Retrophin said the phase 2 study of sparsentan, for the treatment of focal segmental glomerulosclerosis (FSGS), achieved statistical significance in the primary efficacy endpoint.
Sparsentan was tested on 109 patients with FSGS, which is a rare kidney disorder that leads to end-stage renal disease.
Patients treated with 200, 400 and 800 mg/day of sparsentan (n=64) showed a mean reduction of proteinuria from baseline of 44.8% after eight weeks of treatment compared to 18.5% for those (n=32) receiving 300 mg/day of irbesartan (p=0.006).
The 400 mg and 800 mg sparsentan cohorts also demonstrated superiority to 300 mg of irbesartan, 47.4% vs. 19.0%
However, each of the individual doses of sparsentan did not achieve statistically significant improvement over irbesartan, despite clear indications of relative benefit, Retrophin said.
The company intends to present the data at an upcoming medical conference or submit it for publication.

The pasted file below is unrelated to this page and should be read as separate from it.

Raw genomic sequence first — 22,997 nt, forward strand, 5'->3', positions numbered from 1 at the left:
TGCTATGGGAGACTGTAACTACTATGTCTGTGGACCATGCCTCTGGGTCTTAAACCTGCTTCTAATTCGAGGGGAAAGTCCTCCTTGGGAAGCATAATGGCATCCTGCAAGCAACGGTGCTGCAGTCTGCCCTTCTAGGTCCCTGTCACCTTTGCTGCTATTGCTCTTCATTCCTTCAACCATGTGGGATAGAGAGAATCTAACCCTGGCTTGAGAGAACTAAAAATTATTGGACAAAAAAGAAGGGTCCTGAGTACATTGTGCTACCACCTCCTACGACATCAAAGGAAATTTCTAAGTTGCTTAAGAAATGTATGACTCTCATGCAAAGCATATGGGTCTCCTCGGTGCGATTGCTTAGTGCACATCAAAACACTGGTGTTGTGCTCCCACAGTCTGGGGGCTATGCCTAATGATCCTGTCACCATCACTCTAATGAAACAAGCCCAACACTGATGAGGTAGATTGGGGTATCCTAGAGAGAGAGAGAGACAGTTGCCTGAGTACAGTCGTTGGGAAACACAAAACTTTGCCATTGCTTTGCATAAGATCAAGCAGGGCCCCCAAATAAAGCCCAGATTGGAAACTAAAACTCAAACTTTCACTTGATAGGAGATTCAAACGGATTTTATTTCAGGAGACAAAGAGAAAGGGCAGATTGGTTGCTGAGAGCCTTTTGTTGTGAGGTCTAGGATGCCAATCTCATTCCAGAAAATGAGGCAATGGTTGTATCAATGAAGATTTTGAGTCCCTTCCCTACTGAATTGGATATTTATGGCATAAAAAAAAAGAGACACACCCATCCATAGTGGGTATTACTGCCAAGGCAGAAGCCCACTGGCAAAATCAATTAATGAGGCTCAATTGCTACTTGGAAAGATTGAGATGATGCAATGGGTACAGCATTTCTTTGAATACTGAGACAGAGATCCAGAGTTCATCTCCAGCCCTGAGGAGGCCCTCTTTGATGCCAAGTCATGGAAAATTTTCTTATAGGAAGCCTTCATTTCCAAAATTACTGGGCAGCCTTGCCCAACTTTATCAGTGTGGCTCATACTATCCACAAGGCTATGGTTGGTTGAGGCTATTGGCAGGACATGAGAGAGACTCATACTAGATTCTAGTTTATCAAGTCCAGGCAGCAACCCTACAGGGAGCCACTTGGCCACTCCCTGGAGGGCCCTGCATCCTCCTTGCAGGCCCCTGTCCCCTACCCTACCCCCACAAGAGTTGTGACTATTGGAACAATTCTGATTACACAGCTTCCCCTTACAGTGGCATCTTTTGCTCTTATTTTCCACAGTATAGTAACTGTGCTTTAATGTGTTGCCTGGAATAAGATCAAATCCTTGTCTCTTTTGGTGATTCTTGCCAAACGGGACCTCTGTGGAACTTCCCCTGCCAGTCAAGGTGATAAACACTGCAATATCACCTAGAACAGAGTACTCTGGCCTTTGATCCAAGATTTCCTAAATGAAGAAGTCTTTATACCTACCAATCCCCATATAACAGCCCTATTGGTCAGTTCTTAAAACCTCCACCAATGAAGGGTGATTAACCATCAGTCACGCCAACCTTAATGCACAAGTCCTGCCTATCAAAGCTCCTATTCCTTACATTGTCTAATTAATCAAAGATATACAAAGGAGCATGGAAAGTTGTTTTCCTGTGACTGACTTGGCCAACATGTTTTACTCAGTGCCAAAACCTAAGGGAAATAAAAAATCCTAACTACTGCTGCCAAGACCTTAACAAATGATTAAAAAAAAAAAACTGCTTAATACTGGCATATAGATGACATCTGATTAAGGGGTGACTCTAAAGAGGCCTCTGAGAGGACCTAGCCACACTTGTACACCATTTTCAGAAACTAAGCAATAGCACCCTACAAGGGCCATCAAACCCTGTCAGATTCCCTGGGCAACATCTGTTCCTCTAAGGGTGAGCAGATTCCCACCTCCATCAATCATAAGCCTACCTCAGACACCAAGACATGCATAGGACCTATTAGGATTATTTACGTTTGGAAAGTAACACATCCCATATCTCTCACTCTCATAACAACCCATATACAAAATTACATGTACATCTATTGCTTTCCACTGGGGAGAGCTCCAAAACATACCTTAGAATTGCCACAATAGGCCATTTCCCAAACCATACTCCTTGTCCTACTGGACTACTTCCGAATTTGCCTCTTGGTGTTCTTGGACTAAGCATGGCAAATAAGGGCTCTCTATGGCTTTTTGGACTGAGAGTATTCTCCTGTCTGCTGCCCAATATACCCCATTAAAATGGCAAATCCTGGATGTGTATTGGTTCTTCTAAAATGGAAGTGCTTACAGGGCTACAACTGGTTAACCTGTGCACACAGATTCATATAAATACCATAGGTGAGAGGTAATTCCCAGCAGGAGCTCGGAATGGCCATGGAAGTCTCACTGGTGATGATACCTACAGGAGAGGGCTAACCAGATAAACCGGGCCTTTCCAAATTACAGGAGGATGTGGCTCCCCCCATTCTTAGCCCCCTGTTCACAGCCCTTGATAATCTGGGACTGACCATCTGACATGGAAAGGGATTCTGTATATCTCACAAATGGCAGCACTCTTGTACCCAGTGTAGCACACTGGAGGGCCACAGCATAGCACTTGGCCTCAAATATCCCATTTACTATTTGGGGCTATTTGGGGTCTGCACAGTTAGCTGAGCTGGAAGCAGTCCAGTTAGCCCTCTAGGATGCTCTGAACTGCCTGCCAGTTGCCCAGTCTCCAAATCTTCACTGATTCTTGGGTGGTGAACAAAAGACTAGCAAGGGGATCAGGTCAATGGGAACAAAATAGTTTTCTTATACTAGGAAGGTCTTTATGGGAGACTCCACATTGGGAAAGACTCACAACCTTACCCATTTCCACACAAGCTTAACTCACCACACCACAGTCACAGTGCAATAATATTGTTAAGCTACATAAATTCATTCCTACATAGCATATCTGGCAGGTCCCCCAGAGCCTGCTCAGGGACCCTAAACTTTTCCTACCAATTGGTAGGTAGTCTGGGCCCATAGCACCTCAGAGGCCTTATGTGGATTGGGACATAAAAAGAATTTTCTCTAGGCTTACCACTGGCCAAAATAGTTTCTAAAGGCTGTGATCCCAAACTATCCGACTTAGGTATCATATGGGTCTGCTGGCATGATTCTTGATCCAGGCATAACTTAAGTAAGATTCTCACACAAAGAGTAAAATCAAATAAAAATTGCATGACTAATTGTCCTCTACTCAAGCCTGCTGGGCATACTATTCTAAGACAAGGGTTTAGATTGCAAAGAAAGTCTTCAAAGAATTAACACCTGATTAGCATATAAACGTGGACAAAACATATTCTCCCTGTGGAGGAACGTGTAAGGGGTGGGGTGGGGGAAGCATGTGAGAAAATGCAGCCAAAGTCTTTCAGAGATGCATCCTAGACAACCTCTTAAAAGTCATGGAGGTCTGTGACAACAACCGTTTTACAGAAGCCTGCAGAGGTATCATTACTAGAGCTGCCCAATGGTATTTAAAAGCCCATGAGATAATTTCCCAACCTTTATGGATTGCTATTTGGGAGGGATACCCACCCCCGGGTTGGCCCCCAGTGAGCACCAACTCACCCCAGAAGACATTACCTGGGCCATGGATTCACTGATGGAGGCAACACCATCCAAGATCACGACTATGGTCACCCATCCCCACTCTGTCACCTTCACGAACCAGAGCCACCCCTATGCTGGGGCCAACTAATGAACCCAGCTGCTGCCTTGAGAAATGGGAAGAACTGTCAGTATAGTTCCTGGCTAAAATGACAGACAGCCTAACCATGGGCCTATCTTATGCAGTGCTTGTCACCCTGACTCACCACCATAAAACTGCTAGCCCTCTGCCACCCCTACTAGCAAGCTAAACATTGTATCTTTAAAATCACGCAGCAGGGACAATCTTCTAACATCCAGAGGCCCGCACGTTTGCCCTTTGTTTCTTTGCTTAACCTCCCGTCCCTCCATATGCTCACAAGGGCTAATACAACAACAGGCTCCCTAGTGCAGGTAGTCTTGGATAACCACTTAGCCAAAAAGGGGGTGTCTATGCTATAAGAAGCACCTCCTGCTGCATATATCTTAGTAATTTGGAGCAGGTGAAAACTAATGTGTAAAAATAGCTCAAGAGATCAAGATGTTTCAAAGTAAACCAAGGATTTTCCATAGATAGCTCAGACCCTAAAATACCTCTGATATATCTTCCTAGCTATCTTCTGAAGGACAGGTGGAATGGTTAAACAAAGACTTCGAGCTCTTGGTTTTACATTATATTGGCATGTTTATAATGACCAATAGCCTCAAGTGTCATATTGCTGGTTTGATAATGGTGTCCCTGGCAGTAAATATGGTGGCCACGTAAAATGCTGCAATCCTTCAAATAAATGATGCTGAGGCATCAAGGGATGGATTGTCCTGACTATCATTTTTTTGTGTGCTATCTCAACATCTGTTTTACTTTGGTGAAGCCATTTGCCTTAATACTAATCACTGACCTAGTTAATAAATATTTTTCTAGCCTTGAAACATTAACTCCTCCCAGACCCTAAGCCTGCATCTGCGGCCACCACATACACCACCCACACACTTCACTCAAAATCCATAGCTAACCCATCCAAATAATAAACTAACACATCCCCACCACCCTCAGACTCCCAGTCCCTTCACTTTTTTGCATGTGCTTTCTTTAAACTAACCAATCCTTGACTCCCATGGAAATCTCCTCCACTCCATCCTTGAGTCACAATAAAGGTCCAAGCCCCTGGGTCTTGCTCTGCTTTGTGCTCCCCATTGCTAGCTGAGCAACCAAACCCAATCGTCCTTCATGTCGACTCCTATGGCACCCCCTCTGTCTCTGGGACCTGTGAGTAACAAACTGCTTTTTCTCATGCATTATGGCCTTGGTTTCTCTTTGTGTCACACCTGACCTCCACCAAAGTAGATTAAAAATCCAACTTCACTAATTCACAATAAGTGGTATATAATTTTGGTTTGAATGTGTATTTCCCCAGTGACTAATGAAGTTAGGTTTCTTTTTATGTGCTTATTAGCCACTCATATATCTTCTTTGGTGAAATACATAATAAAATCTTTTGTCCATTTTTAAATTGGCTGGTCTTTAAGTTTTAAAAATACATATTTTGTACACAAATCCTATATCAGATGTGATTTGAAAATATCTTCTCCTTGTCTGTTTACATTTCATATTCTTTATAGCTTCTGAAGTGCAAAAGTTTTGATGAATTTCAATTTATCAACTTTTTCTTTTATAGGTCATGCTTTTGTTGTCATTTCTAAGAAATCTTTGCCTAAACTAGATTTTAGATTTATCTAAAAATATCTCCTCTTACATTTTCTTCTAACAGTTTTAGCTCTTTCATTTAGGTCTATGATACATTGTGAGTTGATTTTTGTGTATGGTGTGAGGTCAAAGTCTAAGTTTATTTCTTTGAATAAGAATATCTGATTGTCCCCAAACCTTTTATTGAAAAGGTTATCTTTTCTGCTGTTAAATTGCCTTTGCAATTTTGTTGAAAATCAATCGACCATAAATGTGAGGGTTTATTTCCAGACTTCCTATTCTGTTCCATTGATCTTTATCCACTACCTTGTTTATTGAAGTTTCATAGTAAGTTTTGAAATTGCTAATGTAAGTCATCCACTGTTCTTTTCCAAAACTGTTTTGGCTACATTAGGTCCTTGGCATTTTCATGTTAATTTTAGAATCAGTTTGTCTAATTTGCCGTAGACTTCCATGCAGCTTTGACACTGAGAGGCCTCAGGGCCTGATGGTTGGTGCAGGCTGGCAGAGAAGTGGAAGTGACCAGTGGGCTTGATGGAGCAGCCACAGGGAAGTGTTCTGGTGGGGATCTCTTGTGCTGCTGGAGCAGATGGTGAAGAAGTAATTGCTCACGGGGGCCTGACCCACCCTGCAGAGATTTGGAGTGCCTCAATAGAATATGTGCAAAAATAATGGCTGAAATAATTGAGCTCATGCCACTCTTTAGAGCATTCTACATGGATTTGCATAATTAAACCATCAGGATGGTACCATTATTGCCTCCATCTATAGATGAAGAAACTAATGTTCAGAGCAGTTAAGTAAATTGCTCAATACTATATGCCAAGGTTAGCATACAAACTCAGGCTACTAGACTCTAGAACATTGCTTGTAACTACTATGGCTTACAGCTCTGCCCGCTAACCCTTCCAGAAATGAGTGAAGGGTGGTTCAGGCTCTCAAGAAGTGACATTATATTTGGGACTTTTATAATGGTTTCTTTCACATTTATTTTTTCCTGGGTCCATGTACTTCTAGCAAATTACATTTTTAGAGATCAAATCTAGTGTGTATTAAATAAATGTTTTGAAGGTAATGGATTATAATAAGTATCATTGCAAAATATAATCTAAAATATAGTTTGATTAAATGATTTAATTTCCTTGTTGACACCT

Retrophin CEO Stephen Aselage said: "We are very pleased with the robust top-line results from DUET, which suggest sparsentan could be a significant advancement in the treatment of FSGS.
"FSGS patients today face poor outcomes with limited medical options; we look forward to working with the FDA to find the most expeditious path forward that would deliver the first approved pharmacologic treatment to the FSGS community."
Sparsentan's dual mechanism of action unites angiotensin receptor blockade with endothelin receptor type A blockade.
Last year, the US Food and Drug Administration and European Commission each granted sparsentan orphan drug designation for the treatment of FSGS.
Contact Person: Ms. Wendy Wang
Tel: +86 15927784577